What Is Slow Flow Yoga? (And 10 Reasons You Should Do It)

While yoga has been around for ages, it seems like more and more people are coming to realize all the amazing benefits it offers. Because of this, there seems to be all different yoga variations popping up these days – hot yoga, power yoga, vinyasa, slow flow and so on. For someone wanting to get into yoga, it can feel overwhelming knowing where to start!

Any type of yoga you try will bring amazing benefits. As a practice, yoga will increase flexibility, calm the mind, and even improve cardiovascular health. But, if you haven’t yet heard about slow flow yoga, you’re going to want to learn more! It not only has amazing benefits, but it is perfect for all ages and stages of people. From beginners to advanced, it has something for everyone!

But, before we jump into the top 10 reasons you should do it, let’s look at what is slow flow yoga and some important distinctions between it and other types.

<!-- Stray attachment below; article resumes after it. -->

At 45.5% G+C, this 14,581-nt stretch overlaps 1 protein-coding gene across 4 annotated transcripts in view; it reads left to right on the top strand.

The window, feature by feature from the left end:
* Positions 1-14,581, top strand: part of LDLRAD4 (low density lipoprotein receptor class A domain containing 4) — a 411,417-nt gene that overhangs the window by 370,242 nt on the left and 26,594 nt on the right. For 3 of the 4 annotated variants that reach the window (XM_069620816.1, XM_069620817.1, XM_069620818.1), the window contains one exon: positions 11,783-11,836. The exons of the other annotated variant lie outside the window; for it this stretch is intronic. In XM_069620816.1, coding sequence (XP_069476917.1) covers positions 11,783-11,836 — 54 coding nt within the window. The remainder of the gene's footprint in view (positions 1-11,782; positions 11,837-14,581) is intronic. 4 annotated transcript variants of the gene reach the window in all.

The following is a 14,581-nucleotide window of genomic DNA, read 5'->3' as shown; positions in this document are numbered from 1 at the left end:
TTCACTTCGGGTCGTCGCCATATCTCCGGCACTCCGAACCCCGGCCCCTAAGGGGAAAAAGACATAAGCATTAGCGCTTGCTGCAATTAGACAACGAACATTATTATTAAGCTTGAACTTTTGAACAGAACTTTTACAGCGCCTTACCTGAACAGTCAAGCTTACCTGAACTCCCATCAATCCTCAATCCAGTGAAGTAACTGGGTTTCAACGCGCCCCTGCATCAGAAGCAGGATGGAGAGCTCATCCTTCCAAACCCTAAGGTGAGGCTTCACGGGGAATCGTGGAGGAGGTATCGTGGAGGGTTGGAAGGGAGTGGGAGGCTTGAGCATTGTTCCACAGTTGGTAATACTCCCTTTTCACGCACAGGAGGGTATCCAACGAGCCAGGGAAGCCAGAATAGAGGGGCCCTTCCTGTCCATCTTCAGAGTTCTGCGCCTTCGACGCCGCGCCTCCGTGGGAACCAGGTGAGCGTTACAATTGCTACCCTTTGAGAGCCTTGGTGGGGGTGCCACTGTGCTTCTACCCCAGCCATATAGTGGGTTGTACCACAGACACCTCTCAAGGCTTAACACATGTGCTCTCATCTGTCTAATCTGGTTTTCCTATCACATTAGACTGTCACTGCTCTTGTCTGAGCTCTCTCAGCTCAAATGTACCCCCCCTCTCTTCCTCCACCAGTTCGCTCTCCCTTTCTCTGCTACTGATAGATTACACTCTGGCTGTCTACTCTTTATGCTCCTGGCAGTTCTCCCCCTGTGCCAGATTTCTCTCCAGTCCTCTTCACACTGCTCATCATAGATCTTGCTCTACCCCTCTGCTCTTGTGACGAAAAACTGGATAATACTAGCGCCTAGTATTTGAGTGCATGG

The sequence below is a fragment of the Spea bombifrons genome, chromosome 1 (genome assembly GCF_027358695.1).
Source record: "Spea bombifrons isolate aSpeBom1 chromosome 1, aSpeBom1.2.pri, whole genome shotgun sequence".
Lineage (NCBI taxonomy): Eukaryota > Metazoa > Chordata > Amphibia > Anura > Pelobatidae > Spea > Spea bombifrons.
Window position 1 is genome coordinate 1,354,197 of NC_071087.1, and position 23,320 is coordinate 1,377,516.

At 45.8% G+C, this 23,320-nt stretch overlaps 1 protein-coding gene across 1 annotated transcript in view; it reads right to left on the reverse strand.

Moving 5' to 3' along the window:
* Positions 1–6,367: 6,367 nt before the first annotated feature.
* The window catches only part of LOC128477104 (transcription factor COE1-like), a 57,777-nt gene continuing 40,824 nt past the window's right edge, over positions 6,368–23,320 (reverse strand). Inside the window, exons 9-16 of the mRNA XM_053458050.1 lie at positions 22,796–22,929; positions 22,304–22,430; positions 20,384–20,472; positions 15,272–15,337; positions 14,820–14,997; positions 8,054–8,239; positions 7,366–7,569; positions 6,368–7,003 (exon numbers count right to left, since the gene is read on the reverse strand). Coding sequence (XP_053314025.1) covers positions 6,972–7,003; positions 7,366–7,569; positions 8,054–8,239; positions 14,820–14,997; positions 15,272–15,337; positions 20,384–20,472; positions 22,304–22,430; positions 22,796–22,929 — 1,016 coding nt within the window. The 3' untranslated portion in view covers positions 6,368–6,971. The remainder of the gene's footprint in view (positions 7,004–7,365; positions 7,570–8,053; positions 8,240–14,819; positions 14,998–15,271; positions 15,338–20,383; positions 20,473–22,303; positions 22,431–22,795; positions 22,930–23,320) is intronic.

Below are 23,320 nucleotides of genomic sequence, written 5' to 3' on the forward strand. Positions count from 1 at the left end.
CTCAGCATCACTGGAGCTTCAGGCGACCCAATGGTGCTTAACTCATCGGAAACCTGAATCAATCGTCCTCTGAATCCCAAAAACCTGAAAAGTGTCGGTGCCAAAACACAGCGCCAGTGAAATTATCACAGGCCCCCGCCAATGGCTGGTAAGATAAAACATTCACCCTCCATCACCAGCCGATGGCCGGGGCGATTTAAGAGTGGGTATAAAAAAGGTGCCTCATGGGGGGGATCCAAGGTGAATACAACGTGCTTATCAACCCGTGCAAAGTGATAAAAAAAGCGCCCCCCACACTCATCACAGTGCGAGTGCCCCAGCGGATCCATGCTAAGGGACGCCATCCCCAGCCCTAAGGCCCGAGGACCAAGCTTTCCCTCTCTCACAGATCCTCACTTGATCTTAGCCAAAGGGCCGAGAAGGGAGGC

What Is Slow Flow Yoga?

Slow Flow Yoga

What is slow flow yoga? Well, as the name suggests, it is a yoga flow that you do at a slower pace. Essentially, in a class, you will do about half the number of poses that you may typically do in a regular flow class – taking more time and breathing in each pose. For example, in a normal flow, you may take one breath per exercise whereas in slow flow yoga, you could take 3-5 breaths per pose. This will allow you to deepen your pose and really focus on each movement at hand. It is a calmer and more restful practice that incorporates a variation of both Vinyasa and Hatha yoga.

Vinyasa Yoga And Hatha Yoga

Slow Flow Yoga